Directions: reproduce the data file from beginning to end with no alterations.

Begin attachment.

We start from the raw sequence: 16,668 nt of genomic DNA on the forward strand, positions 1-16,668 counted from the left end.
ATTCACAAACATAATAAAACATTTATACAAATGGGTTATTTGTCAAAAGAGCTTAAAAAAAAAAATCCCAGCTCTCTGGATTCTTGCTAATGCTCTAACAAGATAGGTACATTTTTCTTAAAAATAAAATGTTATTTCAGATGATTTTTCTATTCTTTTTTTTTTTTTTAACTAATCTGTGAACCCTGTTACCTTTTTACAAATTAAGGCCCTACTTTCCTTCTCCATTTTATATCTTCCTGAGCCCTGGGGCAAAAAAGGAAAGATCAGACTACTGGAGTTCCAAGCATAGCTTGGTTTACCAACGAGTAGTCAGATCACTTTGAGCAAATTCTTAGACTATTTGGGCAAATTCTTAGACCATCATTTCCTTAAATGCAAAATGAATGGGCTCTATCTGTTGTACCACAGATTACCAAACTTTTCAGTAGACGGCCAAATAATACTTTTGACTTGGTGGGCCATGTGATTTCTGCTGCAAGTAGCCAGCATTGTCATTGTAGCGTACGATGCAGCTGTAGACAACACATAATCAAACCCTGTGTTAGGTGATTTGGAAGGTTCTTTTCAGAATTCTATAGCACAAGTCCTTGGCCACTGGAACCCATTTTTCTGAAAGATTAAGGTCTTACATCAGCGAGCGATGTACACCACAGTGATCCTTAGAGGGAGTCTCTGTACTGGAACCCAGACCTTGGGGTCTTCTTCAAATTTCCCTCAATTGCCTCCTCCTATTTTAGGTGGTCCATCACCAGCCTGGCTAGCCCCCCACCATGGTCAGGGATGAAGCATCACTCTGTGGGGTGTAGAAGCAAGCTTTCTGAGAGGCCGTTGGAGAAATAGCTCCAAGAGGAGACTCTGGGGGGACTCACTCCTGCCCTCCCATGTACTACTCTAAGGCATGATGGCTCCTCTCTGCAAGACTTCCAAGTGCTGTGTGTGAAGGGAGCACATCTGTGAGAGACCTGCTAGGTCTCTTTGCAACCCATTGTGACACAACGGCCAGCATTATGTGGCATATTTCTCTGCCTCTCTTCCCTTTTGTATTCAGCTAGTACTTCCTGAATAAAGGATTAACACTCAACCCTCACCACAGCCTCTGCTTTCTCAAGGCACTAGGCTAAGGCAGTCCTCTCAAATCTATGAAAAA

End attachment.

We start from the raw sequence: 16,668 nt of genomic DNA on the forward strand, positions 1-16,668 counted from the left end.
ATTCACAAACATAATAAAACATTTATACAAATGGGTTATTTGTCAAAAGAGCTTAAAAAAAAAAATCCCAGCTCTCTGGATTCTTGCTAATGCTCTAACAAGATAGGTACATTTTTCTTAAAAATAAAATGTTATTTCAGATGATTTTTCTATTCTTTTTTTTTTTTTTAACTAATCTGTGAACCCTGTTACCTTTTTACAAATTAAGGCCCTACTTTCCTTCTCCATTTTATATCTTCCTGAGCCCTGGGGCAAAAAAGGAAAGATCAGACTACTGGAGTTCCAAGCATAGCTTGGTTTACCAACGAGTAGTCAGATCACTTTGAGCAAATTCTTAGACTATTTGGGCAAATTCTTAGACCATCATTTCCTTAAATGCAAAATGAATGGGCTCTATCTGTTGTACCACAGATTACCAAACTTTTCAGTAGACGGCCAAATAATACTTTTGACTTGGTGGGCCATGTGATTTCTGCTGCAAGTAGCCAGCATTGTCATTGTAGCGTACGATGCAGCTGTAGACAACACATAATCAAACCCTGTGTTAGGTGATTTGGAAGGTTCTTTTCAGAATTCTATAGCACAAGTCCTTGGCCACTGGAACCCATTTTTCTGAAAGATTAAGGTCTTACATCAGCGAGCGATGTACACCACAGTGATCCTTAGAGGGAGTCTCTGTACTGGAACCCAGACCTTGGGGTCTTCTTCAAATTTCCCTCAATTGCCTCCTCCTATTTTAGGTGGTCCATCACCAGCCTGGCTAGCCCCCCACCATGGTCAGGGATGAAGCATCACTCTGTGGGGTGTAGAAGCAAGCTTTCTGAGAGGCCGTTGGAGAAATAGCTCCAAGAGGAGACTCTGGGGGGACTCACTCCTGCCCTCCCATGTACTACTCTAAGGCATGATGGCTCCTCTCTGCAAGACTTCCAAGTGCTGTGTGTGAAGGGAGCACATCTGTGAGAGACCTGCTAGGTCTCTTTGCAACCCATTGTGACACAACGGCCAGCATTATGTGGCATATTTCTCTGCCTCTCTTCCCTTTTGTATTCAGCTAGTACTTCCTGAATAAAGGATTAACACTCAACCCTCACCACAGCCTCTGCTTTCTCAAGGCACTAGGCTAAGGCAGTCCTCTCAAATCTATGAAAAA